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Arnold v. Prison Health Services

United States District Court, Middle District of Pennsylvania

September 22, 2014

PRISON HEALTH SERVICES, et al., Defendants



Presently before the court in the above-captioned matter are motions (Docs. 34, 50) pursuant to Federal Rule of Civil Procedure 12(b)(6) filed by defendants Werner Eye Associates (“Werner”), Dr. Richard Lanning, M.D. (“Lanning”), Dr Steven N. Truong (“Truong”), Dr. Lawrence Ho (“Ho”), Dr. Michael Branch (“Branch”), Dr. Prensky (“Prensky”), Dr Thomas Pheasant (“Pheasant”), and Prison Health Services (“PHS”). Defendants seek dismissal of plaintiff inmate Rodney Neal Arnold’s (“Arnold”) civil rights complaint in which he alleges that while he was housed at the State Correctional Institution at Camp Hill (SCI Camp Hill) he was denied proper medical care in violation of the Eighth and Fourteenth Amendments of the United States Constitution.[1] For the reasons that follow, the motions (Docs. 34, 50) will granted in part and denied in part.

I. Standard of Review

Rule 12(b)(6) of the Federal Rules of Civil Procedure provides for the dismissal of complaints that fail to state a claim upon which relief can be granted. Fed.R.Civ.P. 12(b)(6). When ruling on a motion to dismiss under Rule 12(b)(6), the court must “accept as true all [factual] allegations in the complaint and all reasonable inferences that can be drawn therefrom, and view them in the light most favorable to the plaintiff.” Kanter v. Barella, 489 F.3d 170, 177 (3d Cir. 2007) (quoting Evancho v. Fisher, 423 F.3d 347, 350 (3d Cir. 2005)). Although the court is generally limited in its review to the facts contained in the complaint, it “may also consider matters of public record, orders, exhibits attached to the complaint and items appearing in the record of the case.” Oshiver v. Levin, Fishbein, Sedran & Berman, 38 F.3d 1380, 1384 n. 2 (3d Cir. 1994); see also In re Burlington Coat Factory Sec. Litig., 114 F.3d 1410, 1426 (3d Cir. 1997).

Federal notice and pleading rules require the complaint to provide “the defendant notice of what the . . . claim is and the grounds upon which it rests.” Phillips v. Cty. of Allegheny, 515 F.3d 224, 232 (3d Cir. 2008) (quoting Bell Atl. Corp. v. Twombly, 550 U.S. 544, 555 (2007)). To test the sufficiency of the complaint in the face of a Rule 12(b)(6) motion, the court must conduct a three-step inquiry. See Santiago v. Warminster Twp., 629 F.3d 121, 130-31 (3d Cir. 2010). In the first step, “the court must ‘tak[e] note of the elements a plaintiff must plead to state a claim.’” Id. (quoting Ashcroft v. Iqbal, 556 U.S. 662, 675 (2009)). Next, the factual and legal elements of a claim should be separated; well-pleaded facts must be accepted as true, while mere legal conclusions may be disregarded. Id.; see also Fowler v. UPMC Shadyside, 578 F.3d 203, 210–11 (3d Cir. 2009). Once the well-pleaded factual allegations have been isolated, the court must determine whether they are sufficient to show a “plausible claim for relief.” Iqbal, 556 U.S. at 679 (citing Twombly, 550 U.S. at 556); Twombly, 550 U.S. at 555 (requiring plaintiffs to allege facts sufficient to “raise a right to relief above the speculative level”). A claim “has facial plausibility when the plaintiff pleads factual content that allows the court to draw the reasonable inference that the defendant is liable for the misconduct alleged.” Iqbal, 556 U.S. at 678.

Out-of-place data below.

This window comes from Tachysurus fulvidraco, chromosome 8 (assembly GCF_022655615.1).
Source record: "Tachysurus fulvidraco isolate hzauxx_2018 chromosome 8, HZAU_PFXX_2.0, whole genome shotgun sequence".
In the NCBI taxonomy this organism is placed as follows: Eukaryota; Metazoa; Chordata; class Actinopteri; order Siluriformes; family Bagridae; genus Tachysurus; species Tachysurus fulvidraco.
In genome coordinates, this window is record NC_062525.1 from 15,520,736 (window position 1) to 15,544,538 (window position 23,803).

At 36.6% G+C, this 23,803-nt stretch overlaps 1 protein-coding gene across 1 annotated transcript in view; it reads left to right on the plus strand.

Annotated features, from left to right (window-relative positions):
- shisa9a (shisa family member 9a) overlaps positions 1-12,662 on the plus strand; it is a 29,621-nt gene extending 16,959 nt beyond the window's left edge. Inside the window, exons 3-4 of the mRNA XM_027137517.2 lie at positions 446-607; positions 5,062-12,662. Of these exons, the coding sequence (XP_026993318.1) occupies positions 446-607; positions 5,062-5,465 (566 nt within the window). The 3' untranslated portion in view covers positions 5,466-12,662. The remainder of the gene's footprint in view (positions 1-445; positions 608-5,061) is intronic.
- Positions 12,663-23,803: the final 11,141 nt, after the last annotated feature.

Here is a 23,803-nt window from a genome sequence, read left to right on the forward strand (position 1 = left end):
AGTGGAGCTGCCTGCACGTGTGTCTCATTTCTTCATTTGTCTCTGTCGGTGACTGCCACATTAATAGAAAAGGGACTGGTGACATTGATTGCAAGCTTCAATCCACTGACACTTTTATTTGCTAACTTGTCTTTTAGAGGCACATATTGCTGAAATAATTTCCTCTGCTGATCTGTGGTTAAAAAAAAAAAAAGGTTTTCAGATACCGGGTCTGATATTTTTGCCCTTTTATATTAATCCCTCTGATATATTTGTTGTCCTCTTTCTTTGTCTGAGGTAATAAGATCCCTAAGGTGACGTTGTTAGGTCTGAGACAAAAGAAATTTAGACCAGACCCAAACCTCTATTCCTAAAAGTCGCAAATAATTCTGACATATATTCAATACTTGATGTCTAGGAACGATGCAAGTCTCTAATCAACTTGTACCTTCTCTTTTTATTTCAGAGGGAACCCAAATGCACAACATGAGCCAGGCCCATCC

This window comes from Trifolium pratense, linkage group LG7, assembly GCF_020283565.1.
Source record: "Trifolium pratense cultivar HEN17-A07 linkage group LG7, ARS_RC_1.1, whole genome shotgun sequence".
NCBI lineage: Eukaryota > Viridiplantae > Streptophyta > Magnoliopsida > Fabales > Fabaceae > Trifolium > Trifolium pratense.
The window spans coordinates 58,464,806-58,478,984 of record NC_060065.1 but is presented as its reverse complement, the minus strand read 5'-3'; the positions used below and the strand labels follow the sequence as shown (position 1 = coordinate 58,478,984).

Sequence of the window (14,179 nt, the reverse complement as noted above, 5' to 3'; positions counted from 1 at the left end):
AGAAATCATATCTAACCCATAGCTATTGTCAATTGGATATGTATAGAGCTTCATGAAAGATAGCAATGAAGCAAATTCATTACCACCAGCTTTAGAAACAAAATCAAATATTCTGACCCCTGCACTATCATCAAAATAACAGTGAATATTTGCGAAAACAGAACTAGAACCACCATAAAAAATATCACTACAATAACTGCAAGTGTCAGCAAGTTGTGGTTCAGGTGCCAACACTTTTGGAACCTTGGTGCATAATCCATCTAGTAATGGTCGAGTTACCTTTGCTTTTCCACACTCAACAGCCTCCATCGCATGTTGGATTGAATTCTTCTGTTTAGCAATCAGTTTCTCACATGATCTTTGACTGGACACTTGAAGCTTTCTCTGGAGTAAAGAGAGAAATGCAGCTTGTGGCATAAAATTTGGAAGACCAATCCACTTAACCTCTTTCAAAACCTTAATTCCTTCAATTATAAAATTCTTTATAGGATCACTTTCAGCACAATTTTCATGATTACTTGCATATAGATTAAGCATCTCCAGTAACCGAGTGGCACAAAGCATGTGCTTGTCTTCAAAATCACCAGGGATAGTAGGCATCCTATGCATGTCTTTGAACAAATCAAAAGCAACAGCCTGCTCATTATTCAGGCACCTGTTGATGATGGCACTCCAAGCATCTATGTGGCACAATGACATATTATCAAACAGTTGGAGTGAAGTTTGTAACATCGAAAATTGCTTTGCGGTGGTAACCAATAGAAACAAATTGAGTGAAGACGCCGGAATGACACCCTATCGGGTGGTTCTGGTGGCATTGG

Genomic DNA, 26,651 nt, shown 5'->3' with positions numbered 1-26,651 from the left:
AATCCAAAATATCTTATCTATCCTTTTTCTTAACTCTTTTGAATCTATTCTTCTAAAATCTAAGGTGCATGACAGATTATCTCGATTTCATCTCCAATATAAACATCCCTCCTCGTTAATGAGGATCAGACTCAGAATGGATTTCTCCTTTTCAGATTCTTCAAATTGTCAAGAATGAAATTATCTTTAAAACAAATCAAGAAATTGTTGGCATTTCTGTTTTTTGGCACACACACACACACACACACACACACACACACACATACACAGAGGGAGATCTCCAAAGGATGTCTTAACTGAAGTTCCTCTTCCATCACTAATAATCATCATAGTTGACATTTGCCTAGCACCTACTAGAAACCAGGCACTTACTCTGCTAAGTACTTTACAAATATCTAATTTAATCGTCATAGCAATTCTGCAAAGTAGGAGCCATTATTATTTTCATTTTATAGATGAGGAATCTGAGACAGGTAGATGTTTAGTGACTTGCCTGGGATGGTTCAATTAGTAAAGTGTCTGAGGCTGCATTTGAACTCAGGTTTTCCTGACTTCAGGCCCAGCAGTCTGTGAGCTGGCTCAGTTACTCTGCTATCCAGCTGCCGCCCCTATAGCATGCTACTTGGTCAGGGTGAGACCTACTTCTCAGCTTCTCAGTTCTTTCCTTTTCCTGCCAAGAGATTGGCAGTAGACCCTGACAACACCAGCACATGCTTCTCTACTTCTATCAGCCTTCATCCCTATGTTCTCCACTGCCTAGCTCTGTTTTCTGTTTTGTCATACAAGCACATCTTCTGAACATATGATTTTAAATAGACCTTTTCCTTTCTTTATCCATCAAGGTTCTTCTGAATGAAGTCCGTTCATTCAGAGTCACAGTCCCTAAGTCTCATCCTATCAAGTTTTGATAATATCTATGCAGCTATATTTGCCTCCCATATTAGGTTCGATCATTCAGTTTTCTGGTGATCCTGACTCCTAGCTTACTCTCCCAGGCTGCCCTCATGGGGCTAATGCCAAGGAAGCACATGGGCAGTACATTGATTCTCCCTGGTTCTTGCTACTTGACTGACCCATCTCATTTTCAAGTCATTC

II. Allegations of the Complaint

Arnold alleges that while incarcerated at SCI Camp Hill between the dates of September 1, 2011 and June 15, 2013, defendants either delayed or denied treatment for his “badly infected” left eye. (Doc. 30, ¶¶ 24-26, 28). On various dates in September, November and December 2011 and January, February, March, May, November and December 2012, he was “sent out” to different doctors “who did nothing but get [his] eye more infected.” (Id. at ¶ 27). Purportedly, several optometrists informed him that he “would never be able to see again out of his eye do [sic] to the complications of having the eye infected for such a long period of time leaving the retina to be detached.” (Id. at ¶ 30). He reports suffering severe pain, headaches, insomnia, depression, and anxiety. (Id. at ¶ 31).

In Counts I and II he claims that PHS and Werner violated his Eighth and Fourteenth Amendment rights in failing to provide prompt, adequate health care “during the procedure of treatment of his left eye and have been deliberately indifferent for these reasons.” (Id. at ¶¶ 14, 19, 33-38). He blames this failure on various policies, practices and customs of PHS and Werner including, inter alia, the failure to appropriately monitor and diagnose lab reports, failure to maintain adequate records, failure to timely treat serious medical ailments, failure to refer plaintiff for appropriate outside medical treatment, and failure to provide adequate follow-up treatment. (Id. at ¶¶ 14-15, 20-21).